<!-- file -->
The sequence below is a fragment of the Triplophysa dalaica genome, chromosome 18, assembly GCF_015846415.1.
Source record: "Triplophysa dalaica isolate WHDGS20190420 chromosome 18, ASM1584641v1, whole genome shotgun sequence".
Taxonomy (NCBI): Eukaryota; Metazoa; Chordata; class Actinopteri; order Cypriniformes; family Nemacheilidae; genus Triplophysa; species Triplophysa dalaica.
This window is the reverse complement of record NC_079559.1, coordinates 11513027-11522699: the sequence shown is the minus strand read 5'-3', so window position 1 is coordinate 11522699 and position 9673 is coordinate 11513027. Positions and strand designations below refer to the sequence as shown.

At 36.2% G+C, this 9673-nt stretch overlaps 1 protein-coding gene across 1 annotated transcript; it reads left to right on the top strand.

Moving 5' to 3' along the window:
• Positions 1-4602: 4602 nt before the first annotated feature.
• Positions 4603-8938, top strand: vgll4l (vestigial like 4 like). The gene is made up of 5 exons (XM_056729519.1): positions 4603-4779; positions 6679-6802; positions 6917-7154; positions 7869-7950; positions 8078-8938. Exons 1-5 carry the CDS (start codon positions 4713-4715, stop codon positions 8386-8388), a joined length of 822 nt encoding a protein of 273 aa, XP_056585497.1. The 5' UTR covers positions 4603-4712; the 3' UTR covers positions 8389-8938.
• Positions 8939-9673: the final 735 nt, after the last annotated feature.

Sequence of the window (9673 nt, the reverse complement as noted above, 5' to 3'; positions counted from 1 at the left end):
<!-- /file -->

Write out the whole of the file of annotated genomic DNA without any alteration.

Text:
The sequence below is a fragment of the Triplophysa dalaica genome, chromosome 18, assembly GCF_015846415.1.
Source record: "Triplophysa dalaica isolate WHDGS20190420 chromosome 18, ASM1584641v1, whole genome shotgun sequence".
Taxonomy (NCBI): Eukaryota; Metazoa; Chordata; class Actinopteri; order Cypriniformes; family Nemacheilidae; genus Triplophysa; species Triplophysa dalaica.
This window is the reverse complement of record NC_079559.1, coordinates 11513027-11522699: the sequence shown is the minus strand read 5'-3', so window position 1 is coordinate 11522699 and position 9673 is coordinate 11513027. Positions and strand designations below refer to the sequence as shown.

At 36.2% G+C, this 9673-nt stretch overlaps 1 protein-coding gene across 1 annotated transcript; it reads left to right on the top strand.

Moving 5' to 3' along the window:
• Positions 1-4602: 4602 nt before the first annotated feature.
• Positions 4603-8938, top strand: vgll4l (vestigial like 4 like). The gene is made up of 5 exons (XM_056729519.1): positions 4603-4779; positions 6679-6802; positions 6917-7154; positions 7869-7950; positions 8078-8938. Exons 1-5 carry the CDS (start codon positions 4713-4715, stop codon positions 8386-8388), a joined length of 822 nt encoding a protein of 273 aa, XP_056585497.1. The 5' UTR covers positions 4603-4712; the 3' UTR covers positions 8389-8938.
• Positions 8939-9673: the final 735 nt, after the last annotated feature.

Sequence of the window (9673 nt, the reverse complement as noted above, 5' to 3'; positions counted from 1 at the left end):